Stories By Katey Garrett

HOME-RUN

Exeter's 2006 Man of the Year hit a home run with community members who appreciate his ongoing involvement with the Exeter Little League.

President of Exeter Little League for the past five years, Wes Grim's statistics on the back of a baseball card would read that he has served countless hours as a coach, umpire and fund-raiser. From building a new baseball field to selling concessions, Grim has an obvious love for the game that when combined with his passion for the youth, has helped the mentor and leader to hit home runs in the hearts of hundreds.

&#8220Working with the Little League parents and kids is so rewarding,” Grim said. &#8220It is a lot of work but at the end of the season, I think, ‘whew that was fun.'”

Native to Exeter and a hero to his family, Grim has influenced and inspired his three children in great ways. Courtney, 18, has adopted her father's love for helping youth. A student at the College of Sequoias, Courtney is studying to become a math teacher and works part-time at Exeter's Gingerbread House preschool. Sharon, a sophomore at Exeter, has made her dad proud as an all-around athlete who plays volleyball, basketball and softball. Grim's only son is also taking after his dad. Heath, a freshman at Exeter, is as an avid baseball fan and athlete who enjoys wrestling, playing football and helping with Little League.

Although each of his children hold a very special place in his heart, it is obvious that the apple of Grim's eye is his wife, Charl.

&#8220She's a Woodlake graduate but I don't hold that against her,” said Grim, who attributes much of his success to his one and only. &#8220Without her, I wouldn't be able to accomplish the things I want to do and there's no way that I would be the man of the year without her.” He continued, &#8220With everything I do, she is right there helping me.”

Another group of people that Grim treasures deeply are those who work closely with him at the fire station in Exeter. &#8220My current task at the station is a big one,” teased Grim. &#8220I'm working on researching who nominated me for this award and I've got an idea that I work with a few of those people.”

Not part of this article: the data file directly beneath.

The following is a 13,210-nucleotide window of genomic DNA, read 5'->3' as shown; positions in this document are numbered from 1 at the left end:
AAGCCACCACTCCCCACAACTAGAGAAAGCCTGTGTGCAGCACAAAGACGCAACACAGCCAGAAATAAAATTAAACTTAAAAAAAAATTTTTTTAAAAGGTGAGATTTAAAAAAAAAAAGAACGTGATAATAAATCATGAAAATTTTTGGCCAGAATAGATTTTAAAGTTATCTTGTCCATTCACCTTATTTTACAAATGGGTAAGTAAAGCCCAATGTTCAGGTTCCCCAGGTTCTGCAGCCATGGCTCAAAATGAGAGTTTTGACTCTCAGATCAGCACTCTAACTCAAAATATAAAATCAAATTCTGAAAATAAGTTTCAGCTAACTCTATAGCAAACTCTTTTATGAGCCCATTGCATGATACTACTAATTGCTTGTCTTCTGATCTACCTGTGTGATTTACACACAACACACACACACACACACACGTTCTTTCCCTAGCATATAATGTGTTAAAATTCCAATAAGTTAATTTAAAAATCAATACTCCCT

As a Fire Captain for the State of California's Department of Forestry, Grim has gone above and beyond his duties to set an example for all firefighters to follow. An organizer of the Christmas Tree gift drive for underprivileged children in and around Exeter, Grim refuses to take credit for the success of the program, stating that it wouldn't have been possible without his wife's help and support.

In addition to the toy drive, Grim also contributed much of his time to applying for a grant that was awarded to Exeter's fire department. The grant provided Grim with the funds to purchase the Jaws of Life that can be used to extricate a person who may be trapped inside a vehicle or structure.

Setting an example for fellow community members to follow, Grim continually devotes his time to others and expects nothing in return. A true gentleman, the hometown hero &#8220blames” his success on those who surround him.

&#8220I wouldn't be named the Man of the Year without all the help and support from Little League board members, community members, my family and friends,” said Grim. &#8220I'm in shock. I feel so humbled.”

For years, Grim has stepped up to the plate without any hesitation and as the Man of the Year, he has hit a grand slam.

HOMEMADE HERO

Located on Pine St. in downtown Exeter, Hometown Emporium is a place for community members of all ages to gather for coffee breaks, lunch meetings, scrumptious snacks and tasty treats. Owner of the bakery and gift shop and Exeter's 2006 Woman of the Year is Kristy Alves, well known for her accomplishments as a business owner and baker. However, few are aware of the &#8220secret services” she conducts when no one is watching.

Every Tuesday, for the last several years, Alves has quietly donated dozens of loaves of bread to the Exeter Food Closet. She also donates gift baskets, gift certificates and cookie trays daily to organizations in and around the community, including churches, schools and more. In addition, Alves often anonymously donates trays of sandwiches and sweets to funeral lunches and several times each month, she sends snacks to Lemoore Naval Air Station.